Lap Child, Travel Tips

In the air

LAP CHILD

5 Reasons to fly with a lap child on your next flight

Want to visit family on the other side of the country?  Making the most of your family vacation starts with stretching your travel budget, and that’s where you’re likely to debate the lap child option.  You have until your child’s second birthday before that option disappears.  The question is whether or not the lap child causes so much stress that the cost savings aren’t worth it by the time you land.

We brought our daughter on three flights as a lap child before she turned nine months old, including an international roundtrip that made three stops in each direction.  And we have two roundtrip flights to Hawaii and New Orleans booked before she turns two.

Only you can decide whether your family can handle the lap child experience. 

If you’re still on the fence, here are five reasons why flying with a lap child could be relatively stress-free.

1/Not a real safety issue

Lap seating isn’t a serious safety concern.  Is it better to hold your child in your lap or pay to buckle them into a car seat next to you?  Obviously, the latter is safer, but think of it this way:  aren’t you putting your child in danger each time you get up from your seat for a diaper change? No matter how you fly, you are going to spend a few minutes in the air with your child out of her seat, and just like in life, something could happen.  Frankly, I think getting to the airport is far more dangerous than traveling on a plane as a lap child.

2/No real lap seats on empty flights

If you can get an empty seat next to you on a flight, your lap will be child-free until your flight touches down.  On Southwest Airlines (which has open seating), for example, you can inquire whether the flight is sold out before you board.  If not, grab the seat next to you for your child.  In fact, if you ask, the airline attendants may even allow you to take a car seat on board rather than require you to check it at the gate.  Suddenly, your lap child has everything a ticketed passenger has - minus the ticket.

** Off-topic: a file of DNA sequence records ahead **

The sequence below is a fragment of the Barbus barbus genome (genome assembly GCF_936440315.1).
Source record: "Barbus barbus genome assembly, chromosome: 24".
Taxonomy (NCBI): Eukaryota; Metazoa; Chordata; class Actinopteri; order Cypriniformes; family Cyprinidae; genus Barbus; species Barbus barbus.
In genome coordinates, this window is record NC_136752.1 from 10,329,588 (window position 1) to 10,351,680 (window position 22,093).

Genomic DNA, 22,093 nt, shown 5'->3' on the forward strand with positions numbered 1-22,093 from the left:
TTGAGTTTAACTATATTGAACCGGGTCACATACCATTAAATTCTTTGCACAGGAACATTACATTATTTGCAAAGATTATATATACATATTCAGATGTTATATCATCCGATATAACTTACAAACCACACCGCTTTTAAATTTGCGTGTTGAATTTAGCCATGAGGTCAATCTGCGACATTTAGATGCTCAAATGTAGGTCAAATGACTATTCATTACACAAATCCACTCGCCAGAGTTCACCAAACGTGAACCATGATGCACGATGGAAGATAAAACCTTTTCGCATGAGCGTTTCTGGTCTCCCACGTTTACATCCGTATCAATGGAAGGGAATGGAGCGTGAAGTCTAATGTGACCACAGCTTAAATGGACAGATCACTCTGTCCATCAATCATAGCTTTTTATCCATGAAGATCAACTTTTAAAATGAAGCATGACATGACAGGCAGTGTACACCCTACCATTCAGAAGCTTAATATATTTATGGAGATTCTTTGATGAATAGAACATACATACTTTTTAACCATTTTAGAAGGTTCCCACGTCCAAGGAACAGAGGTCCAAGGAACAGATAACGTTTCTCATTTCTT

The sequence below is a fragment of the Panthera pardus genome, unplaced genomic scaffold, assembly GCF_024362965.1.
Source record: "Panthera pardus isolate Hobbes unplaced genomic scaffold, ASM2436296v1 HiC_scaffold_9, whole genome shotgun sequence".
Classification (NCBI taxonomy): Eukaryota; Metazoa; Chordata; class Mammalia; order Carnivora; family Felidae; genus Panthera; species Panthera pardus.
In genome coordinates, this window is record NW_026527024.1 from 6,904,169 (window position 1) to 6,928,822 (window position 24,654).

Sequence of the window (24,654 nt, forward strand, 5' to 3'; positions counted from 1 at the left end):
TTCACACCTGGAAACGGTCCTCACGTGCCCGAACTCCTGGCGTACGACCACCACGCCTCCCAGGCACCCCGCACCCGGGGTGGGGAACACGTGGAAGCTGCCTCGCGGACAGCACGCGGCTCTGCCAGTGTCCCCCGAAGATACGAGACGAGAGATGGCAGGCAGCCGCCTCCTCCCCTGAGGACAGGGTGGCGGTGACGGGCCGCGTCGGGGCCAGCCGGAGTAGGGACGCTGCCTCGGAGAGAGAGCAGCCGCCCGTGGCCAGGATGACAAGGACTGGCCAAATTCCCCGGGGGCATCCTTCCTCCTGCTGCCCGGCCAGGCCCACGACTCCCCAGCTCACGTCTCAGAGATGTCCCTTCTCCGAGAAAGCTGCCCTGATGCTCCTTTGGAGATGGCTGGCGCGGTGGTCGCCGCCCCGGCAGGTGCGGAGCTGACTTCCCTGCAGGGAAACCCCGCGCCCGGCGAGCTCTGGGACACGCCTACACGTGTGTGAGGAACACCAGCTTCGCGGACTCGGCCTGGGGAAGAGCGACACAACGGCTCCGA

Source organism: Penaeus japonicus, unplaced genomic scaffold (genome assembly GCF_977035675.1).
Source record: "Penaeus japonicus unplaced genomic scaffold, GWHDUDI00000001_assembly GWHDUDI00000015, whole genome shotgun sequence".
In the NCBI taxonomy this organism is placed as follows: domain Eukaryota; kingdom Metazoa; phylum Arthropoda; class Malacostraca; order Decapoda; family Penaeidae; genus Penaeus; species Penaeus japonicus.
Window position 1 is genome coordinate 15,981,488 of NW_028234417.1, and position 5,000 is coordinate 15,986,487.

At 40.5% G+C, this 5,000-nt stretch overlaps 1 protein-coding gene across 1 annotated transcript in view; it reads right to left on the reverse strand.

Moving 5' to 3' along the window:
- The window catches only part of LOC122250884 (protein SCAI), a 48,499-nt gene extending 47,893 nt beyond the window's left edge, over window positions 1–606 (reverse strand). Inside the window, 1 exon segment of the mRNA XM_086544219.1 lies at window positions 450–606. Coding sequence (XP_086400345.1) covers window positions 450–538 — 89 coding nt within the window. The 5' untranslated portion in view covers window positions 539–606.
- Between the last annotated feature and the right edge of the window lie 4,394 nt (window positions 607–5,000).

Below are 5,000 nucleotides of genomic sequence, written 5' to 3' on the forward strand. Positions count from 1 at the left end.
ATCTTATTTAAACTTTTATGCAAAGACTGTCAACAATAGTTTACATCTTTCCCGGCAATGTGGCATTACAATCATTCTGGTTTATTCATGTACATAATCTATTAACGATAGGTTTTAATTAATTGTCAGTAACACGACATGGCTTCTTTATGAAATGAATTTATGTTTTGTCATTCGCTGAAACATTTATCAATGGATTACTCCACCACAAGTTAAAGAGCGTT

3/Book a window and aisle seat

When parents book their seats together, it’s a good idea to request the aisle and window seats, leaving the middle seat open.  Middle seats are usually the last to be filled.  If the seat ends up occupied, you can simply offer to switch with the person to either the aisle or window, whichever you prefer.  No one wants to sit in the middle seat, especially if that seat is between parents passing a lap child back and forth.

4/Reserve the bulkhead row

Go for the bulkhead row, and the floor is yours.  The bulkhead row usually has the advantage of providing more leg room.  At a cost of storage space in front of you, you can have a small, contained area for your little one to move around during the flight.  Have the disinfectant wipes ready, though, after they crawl around on the floor.

5/Request free bassinet

Why not!  Check with your airline.  On some international flights, the plane features a bassinet that latches onto the bulkhead row, giving your little one a place to rest that is not on your lap. The free bassinet made our 11-hour flight from Frankfurt to San Francisco a much better experience for our 9-month-old daughter.  With Lufthansa, you have to request this seat assignment that can accommodate a bassinet in advance.

Once you commit to flying with a lap child, here are a few extra tips that can help you make it the best experience possible:

  • Check with your airline about the rules for a lap child reservation and the related baggage policy.  On international flights, you likely will be required to pay 10% of your ticket price for the lap child.  Domestic airlines typically do not charge an additional fee.
  • Be prepared to provide proof of your child’s age for the airline.  The carrier wants to be certain that your lap child has yet to turn two.
  • Try to minimize connections and book non-stop flights to eliminate extra takeoffs and landings that could trigger crying sessions.  
  • Also, hold onto your empty water bottle instead of tossing it into the recycling bin.  It makes a great toy on a long flight!

Of course, the gap between theory and reality can be as far apart as your departure and your arrival.  Make the decision that feels right for your family and, hopefully, you’ll enjoy the savings and the flight.

Pat Michael is father to a daughter, who’s earned her own frequent flyer number.  He and his family live in Oregon.